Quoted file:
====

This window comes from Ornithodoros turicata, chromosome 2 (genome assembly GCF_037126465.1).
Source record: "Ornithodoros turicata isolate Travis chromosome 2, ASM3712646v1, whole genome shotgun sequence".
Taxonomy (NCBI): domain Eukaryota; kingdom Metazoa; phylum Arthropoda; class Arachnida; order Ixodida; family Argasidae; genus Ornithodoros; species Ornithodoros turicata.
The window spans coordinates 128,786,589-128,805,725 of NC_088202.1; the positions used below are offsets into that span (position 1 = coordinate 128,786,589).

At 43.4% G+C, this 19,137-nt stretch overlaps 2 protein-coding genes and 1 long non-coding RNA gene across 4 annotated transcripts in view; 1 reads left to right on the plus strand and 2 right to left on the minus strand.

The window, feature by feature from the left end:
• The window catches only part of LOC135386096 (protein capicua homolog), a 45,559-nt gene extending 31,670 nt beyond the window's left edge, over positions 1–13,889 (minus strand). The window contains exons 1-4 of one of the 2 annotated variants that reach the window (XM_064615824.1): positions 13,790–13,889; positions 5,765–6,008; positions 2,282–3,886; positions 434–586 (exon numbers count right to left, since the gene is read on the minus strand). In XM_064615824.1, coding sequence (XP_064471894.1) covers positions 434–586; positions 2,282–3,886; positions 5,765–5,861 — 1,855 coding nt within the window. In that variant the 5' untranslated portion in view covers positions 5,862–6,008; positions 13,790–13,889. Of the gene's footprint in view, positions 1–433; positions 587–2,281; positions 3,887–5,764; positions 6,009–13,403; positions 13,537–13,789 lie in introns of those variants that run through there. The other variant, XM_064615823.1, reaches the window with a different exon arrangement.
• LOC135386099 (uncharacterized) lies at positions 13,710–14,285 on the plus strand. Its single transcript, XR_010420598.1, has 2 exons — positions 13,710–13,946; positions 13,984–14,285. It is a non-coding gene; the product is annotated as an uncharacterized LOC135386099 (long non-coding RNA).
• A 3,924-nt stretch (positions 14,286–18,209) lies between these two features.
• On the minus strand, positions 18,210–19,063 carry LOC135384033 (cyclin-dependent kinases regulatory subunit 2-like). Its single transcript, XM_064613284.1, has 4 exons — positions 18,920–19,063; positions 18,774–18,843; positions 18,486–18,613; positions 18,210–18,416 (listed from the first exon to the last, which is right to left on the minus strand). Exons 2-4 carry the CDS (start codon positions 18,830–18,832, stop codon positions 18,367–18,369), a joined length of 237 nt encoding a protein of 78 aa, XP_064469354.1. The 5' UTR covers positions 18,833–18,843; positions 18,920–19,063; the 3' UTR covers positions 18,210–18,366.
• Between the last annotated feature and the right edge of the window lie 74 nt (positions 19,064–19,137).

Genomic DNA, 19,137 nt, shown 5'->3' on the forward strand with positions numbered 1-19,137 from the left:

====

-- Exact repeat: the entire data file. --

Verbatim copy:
This window comes from Ornithodoros turicata, chromosome 2 (genome assembly GCF_037126465.1).
Source record: "Ornithodoros turicata isolate Travis chromosome 2, ASM3712646v1, whole genome shotgun sequence".
Taxonomy (NCBI): domain Eukaryota; kingdom Metazoa; phylum Arthropoda; class Arachnida; order Ixodida; family Argasidae; genus Ornithodoros; species Ornithodoros turicata.
The window spans coordinates 128,786,589-128,805,725 of NC_088202.1; the positions used below are offsets into that span (position 1 = coordinate 128,786,589).

At 43.4% G+C, this 19,137-nt stretch overlaps 2 protein-coding genes and 1 long non-coding RNA gene across 4 annotated transcripts in view; 1 reads left to right on the plus strand and 2 right to left on the minus strand.

The window, feature by feature from the left end:
• The window catches only part of LOC135386096 (protein capicua homolog), a 45,559-nt gene extending 31,670 nt beyond the window's left edge, over positions 1–13,889 (minus strand). The window contains exons 1-4 of one of the 2 annotated variants that reach the window (XM_064615824.1): positions 13,790–13,889; positions 5,765–6,008; positions 2,282–3,886; positions 434–586 (exon numbers count right to left, since the gene is read on the minus strand). In XM_064615824.1, coding sequence (XP_064471894.1) covers positions 434–586; positions 2,282–3,886; positions 5,765–5,861 — 1,855 coding nt within the window. In that variant the 5' untranslated portion in view covers positions 5,862–6,008; positions 13,790–13,889. Of the gene's footprint in view, positions 1–433; positions 587–2,281; positions 3,887–5,764; positions 6,009–13,403; positions 13,537–13,789 lie in introns of those variants that run through there. The other variant, XM_064615823.1, reaches the window with a different exon arrangement.
• LOC135386099 (uncharacterized) lies at positions 13,710–14,285 on the plus strand. Its single transcript, XR_010420598.1, has 2 exons — positions 13,710–13,946; positions 13,984–14,285. It is a non-coding gene; the product is annotated as an uncharacterized LOC135386099 (long non-coding RNA).
• A 3,924-nt stretch (positions 14,286–18,209) lies between these two features.
• On the minus strand, positions 18,210–19,063 carry LOC135384033 (cyclin-dependent kinases regulatory subunit 2-like). Its single transcript, XM_064613284.1, has 4 exons — positions 18,920–19,063; positions 18,774–18,843; positions 18,486–18,613; positions 18,210–18,416 (listed from the first exon to the last, which is right to left on the minus strand). Exons 2-4 carry the CDS (start codon positions 18,830–18,832, stop codon positions 18,367–18,369), a joined length of 237 nt encoding a protein of 78 aa, XP_064469354.1. The 5' UTR covers positions 18,833–18,843; positions 18,920–19,063; the 3' UTR covers positions 18,210–18,366.
• Between the last annotated feature and the right edge of the window lie 74 nt (positions 19,064–19,137).

Genomic DNA, 19,137 nt, shown 5'->3' on the forward strand with positions numbered 1-19,137 from the left: